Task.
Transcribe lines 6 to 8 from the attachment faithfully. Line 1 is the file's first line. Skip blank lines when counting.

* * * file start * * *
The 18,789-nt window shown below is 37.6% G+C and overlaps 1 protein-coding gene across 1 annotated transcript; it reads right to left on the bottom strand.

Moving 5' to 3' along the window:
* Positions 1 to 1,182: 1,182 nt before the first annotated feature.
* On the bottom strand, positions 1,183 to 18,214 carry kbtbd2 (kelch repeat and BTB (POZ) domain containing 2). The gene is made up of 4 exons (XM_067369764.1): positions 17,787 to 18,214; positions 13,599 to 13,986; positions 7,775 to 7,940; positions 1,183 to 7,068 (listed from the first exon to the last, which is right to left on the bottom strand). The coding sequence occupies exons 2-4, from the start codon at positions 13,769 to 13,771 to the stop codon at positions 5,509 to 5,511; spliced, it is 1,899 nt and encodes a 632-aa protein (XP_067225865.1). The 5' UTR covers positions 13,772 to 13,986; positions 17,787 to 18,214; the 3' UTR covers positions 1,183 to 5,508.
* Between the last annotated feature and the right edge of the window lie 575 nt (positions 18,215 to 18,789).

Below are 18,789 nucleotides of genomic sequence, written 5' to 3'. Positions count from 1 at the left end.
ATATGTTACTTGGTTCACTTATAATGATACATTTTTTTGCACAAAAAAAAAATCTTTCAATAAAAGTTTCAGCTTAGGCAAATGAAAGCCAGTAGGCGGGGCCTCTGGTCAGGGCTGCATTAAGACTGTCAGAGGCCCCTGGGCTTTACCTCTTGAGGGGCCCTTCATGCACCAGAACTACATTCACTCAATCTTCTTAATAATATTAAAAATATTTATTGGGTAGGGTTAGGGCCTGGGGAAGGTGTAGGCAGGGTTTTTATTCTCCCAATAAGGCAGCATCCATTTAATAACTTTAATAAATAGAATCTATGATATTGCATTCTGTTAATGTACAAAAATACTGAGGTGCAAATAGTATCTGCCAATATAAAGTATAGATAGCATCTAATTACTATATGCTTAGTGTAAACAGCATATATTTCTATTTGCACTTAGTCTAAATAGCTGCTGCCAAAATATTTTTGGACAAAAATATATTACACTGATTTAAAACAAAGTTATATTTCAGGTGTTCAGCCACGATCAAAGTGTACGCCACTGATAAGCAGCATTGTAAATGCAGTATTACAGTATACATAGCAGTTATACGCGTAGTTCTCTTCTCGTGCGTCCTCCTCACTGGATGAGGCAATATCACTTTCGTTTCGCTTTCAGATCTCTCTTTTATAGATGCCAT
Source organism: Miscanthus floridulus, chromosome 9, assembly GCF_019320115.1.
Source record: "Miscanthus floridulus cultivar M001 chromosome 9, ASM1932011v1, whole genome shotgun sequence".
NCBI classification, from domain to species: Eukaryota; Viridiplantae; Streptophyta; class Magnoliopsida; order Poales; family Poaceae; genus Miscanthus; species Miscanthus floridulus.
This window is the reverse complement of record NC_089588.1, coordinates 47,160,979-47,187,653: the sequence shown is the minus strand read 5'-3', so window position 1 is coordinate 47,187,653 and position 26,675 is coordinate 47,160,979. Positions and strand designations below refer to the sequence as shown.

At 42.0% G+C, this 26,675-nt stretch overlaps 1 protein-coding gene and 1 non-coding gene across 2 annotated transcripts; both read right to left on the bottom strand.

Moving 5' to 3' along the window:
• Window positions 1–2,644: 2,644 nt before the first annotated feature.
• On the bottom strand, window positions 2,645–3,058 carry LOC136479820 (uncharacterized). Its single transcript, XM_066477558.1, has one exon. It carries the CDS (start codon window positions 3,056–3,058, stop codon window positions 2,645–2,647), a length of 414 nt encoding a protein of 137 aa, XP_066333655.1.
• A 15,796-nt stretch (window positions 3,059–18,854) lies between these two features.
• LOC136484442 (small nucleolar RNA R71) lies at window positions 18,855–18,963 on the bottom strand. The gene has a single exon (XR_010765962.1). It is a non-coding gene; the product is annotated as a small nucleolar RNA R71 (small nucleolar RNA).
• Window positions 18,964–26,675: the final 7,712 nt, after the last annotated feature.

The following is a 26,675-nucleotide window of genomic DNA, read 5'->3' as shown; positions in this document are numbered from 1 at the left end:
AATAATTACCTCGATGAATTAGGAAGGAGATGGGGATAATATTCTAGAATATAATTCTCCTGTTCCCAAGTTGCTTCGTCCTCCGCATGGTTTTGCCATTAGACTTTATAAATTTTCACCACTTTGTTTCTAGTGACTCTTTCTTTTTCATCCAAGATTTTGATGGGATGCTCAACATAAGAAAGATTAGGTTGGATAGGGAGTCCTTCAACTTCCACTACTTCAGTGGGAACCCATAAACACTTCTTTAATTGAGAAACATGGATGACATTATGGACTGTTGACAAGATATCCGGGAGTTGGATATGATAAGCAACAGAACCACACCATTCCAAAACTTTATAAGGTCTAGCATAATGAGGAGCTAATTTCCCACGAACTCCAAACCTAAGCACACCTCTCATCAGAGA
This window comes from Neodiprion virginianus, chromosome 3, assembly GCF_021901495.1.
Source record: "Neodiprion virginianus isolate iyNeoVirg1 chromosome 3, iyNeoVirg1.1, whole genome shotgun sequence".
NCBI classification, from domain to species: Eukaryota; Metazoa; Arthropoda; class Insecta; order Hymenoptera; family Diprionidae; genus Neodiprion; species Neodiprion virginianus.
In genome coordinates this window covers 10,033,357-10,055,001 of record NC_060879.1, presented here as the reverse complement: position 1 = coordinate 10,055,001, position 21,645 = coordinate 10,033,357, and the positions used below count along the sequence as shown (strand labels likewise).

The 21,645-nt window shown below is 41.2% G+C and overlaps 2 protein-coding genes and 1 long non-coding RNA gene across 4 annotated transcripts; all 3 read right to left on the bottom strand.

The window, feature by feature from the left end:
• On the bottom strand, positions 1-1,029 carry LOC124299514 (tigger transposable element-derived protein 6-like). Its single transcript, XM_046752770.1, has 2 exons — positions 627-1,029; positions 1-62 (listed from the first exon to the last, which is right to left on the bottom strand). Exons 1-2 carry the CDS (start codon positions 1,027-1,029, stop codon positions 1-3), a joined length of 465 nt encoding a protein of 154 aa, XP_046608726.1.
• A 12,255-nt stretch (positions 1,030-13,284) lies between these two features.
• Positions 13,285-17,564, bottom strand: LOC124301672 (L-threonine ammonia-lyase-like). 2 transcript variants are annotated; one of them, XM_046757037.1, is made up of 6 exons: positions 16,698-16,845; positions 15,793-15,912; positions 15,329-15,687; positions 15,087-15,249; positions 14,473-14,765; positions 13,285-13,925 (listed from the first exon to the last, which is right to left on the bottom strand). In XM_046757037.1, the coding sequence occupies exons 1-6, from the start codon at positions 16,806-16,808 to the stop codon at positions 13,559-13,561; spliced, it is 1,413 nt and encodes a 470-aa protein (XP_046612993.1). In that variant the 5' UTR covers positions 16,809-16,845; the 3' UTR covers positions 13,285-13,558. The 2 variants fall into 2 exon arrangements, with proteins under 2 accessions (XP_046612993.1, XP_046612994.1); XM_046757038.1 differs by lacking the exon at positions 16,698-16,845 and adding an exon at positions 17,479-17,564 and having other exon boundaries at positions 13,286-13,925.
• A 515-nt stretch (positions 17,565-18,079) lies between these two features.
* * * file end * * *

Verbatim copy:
Below are 18,789 nucleotides of genomic sequence, written 5' to 3'. Positions count from 1 at the left end.
ATATGTTACTTGGTTCACTTATAATGATACATTTTTTTGCACAAAAAAAAAATCTTTCAATAAAAGTTTCAGCTTAGGCAAATGAAAGCCAGTAGGCGGGGCCTCTGGTCAGGGCTGCATTAAGACTGTCAGAGGCCCCTGGGCTTTACCTCTTGAGGGGCCCTTCATGCACCAGAACTACATTCACTCAATCTTCTTAATAATATTAAAAATATTTATTGGGTAGGGTTAGGGCCTGGGGAAGGTGTAGGCAGGGTTTTTATTCTCCCAATAAGGCAGCATCCATTTAATAACTTTAATAAATAGAATCTATGATATTGCATTCTGTTAATGTACAAAAATACTGAGGTGCAAATAGTATCTGCCAATATAAAGTATAGATAGCATCTAATTACTATATGCTTAGTGTAAACAGCATATATTTCTATTTGCACTTAGTCTAAATAGCTGCTGCCAAAATATTTTTGGACAAAAATATATTACACTGATTTAAAACAAAGTTATATTTCAGGTGTTCAGCCACGATCAAAGTGTACGCCACTGATAAGCAGCATTGTAAATGCAGTATTACAGTATACATAGCAGTTATACGCGTAGTTCTCTTCTCGTGCGTCCTCCTCACTGGATGAGGCAATATCACTTTCGTTTCGCTTTCAGATCTCTCTTTTATAGATGCCAT
Source organism: Miscanthus floridulus, chromosome 9, assembly GCF_019320115.1.